Hospital-based violence intervention program engages vulnerable populations
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Hospital-based violence intervention program engages vulnerable populations


A retrospective cohort study of violent penetrating injury in Boston 2013-2018. Credit: Kirsty Challen, B.SC., MBCHB, MRES, PH.D., Lancashire Teaching Hospitals, United Kingdom.

A Boston violence intervention advocacy program is effectively engaging the client population that hospital-based violence intervention programs (HVIPs) have been designed to support. This is the conclusion of a study titled Boston Violence Intervention Advocacy Program: Challenges and Opportunities for Client Engagement and Goal Achievement, to be published in the March 2021 issue of Academic Emergency Medicine.

According to the study, HVIPs should consider which types of client needs prove most challenging to address and which novel strategies will engage vulnerable populations not typically targeted by intervention programs. These results speak to the difficulties of program attrition and the complexities of altering the life course for victims of violence.

The lead author of the study is Elizabeth C. Pino, Ph.D., from the Department of Emergency Medicine and the Boston Violence Intervention Program at Boston Medical Center.

Commenting on the study is Tolulope Sonuyi, MD, an emergency medicine physician and assistant professor for the Detroit Medical Center and Wayne State University, respectively, who specializes in health-centered intervention and prevention strategies around community violence.

“With the increased cognizance of the impact that social determinants of health (SDOH) have on the health of emergency department patients, this is a timely study that nicely demonstrates the influence that critical SDOH domains play in the role of the chronic recurrent disease process of community violence. Furthermore, this study provides a framework to understand the impact that patient characteristics have on the uptake of therapeutic intervention and highlights the challenges that come with addressing the upstream factors of complex biopsychosocial disease processes such as community violence. This is important in informing efforts on a systemic and structural level so that more targeted, efficient, and customized strategies may be considered.”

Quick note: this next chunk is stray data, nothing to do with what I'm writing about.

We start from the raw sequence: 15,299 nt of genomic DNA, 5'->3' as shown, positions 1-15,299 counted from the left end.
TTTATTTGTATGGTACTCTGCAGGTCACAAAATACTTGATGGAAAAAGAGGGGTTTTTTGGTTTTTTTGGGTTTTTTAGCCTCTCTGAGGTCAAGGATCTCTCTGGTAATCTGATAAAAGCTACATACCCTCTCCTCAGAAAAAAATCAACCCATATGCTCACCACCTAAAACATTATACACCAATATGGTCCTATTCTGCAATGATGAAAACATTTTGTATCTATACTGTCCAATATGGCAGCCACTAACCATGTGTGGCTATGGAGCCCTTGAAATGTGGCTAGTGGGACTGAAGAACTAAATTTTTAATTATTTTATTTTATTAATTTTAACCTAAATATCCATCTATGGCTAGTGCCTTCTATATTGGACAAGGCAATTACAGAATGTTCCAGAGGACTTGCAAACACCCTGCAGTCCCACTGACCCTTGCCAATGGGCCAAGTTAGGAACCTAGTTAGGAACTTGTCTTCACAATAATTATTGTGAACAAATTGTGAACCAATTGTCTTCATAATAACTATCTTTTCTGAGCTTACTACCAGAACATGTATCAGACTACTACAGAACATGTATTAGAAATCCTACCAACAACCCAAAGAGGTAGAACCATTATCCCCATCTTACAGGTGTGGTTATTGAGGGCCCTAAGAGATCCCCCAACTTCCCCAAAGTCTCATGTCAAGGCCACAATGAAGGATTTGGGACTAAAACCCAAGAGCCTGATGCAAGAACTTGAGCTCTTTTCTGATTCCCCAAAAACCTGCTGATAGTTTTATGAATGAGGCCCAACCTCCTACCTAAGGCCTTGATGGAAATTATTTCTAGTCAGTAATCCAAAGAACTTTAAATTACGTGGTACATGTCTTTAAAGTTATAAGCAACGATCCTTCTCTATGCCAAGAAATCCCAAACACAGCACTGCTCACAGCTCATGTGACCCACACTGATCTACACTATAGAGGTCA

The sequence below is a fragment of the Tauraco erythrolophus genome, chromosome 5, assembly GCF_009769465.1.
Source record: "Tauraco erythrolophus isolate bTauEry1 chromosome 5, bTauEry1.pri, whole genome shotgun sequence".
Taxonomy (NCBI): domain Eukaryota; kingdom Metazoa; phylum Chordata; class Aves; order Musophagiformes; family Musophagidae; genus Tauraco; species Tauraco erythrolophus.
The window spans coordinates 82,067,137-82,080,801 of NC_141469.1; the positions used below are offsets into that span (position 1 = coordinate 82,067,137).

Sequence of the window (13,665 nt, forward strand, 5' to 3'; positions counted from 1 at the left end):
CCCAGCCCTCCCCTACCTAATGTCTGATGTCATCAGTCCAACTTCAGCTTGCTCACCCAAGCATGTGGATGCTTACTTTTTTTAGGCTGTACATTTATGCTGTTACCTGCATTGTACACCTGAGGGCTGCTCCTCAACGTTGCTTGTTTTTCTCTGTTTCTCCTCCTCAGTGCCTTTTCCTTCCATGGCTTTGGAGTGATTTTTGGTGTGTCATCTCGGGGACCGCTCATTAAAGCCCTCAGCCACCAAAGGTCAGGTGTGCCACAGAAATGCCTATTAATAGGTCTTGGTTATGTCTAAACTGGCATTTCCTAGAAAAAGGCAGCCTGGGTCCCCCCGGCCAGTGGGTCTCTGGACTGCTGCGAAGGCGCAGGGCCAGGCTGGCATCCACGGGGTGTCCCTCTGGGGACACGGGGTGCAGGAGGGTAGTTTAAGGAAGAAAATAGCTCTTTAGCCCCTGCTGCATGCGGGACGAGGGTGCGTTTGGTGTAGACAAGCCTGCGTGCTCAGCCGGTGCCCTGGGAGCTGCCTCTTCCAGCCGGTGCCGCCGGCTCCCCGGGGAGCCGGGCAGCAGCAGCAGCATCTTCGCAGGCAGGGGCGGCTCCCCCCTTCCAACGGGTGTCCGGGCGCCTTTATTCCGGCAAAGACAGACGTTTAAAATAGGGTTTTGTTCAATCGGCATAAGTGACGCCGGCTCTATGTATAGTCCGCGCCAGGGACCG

Modeling how violence permeates health and healthcare


More information:
Elizabeth C. Pino et al, Boston Violence Intervention Advocacy Program: Challenges and Opportunities for Client Engagement and Goal Achievement, Academic Emergency Medicine (2020). DOI: 10.1111/acem.14162

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Society for Academic Emergency Medicine

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Hospital-based violence intervention program engages vulnerable populations (2021, March 8)
retrieved 8 March 2021
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